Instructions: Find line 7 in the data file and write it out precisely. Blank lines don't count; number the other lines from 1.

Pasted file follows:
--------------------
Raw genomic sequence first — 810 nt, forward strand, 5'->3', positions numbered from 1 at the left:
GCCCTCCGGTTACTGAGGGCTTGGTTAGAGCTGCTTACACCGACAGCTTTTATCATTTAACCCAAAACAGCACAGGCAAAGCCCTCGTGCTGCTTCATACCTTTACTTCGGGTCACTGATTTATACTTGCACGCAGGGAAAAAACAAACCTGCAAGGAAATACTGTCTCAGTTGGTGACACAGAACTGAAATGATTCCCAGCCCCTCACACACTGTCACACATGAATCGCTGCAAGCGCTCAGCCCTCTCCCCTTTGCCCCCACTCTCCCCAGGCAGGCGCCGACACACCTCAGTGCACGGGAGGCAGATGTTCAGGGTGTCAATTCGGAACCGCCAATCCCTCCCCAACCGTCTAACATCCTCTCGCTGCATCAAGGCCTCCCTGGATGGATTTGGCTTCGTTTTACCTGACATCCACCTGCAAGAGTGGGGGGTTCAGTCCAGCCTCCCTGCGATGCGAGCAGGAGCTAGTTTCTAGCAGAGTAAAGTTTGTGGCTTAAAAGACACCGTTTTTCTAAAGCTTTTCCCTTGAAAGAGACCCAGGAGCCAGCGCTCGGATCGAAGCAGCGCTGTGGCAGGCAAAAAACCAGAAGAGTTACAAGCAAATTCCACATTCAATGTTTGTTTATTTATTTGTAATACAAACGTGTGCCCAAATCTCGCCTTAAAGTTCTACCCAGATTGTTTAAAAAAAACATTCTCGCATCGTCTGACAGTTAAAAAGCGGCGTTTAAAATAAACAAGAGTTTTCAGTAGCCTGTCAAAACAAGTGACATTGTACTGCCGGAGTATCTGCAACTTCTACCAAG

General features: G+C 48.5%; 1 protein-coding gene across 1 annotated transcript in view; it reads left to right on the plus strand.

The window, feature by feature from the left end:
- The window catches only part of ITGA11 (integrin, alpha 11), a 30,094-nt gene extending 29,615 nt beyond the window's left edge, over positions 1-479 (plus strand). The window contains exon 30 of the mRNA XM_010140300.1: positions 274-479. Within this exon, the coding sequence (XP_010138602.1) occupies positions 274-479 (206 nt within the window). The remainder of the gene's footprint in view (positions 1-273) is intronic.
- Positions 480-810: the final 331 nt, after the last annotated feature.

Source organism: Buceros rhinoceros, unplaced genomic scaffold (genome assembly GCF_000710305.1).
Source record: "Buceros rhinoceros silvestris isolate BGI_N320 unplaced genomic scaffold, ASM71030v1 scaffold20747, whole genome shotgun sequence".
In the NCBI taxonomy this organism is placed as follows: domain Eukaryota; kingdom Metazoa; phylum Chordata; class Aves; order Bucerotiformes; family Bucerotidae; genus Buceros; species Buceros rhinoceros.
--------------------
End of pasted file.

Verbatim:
Source organism: Buceros rhinoceros, unplaced genomic scaffold (genome assembly GCF_000710305.1).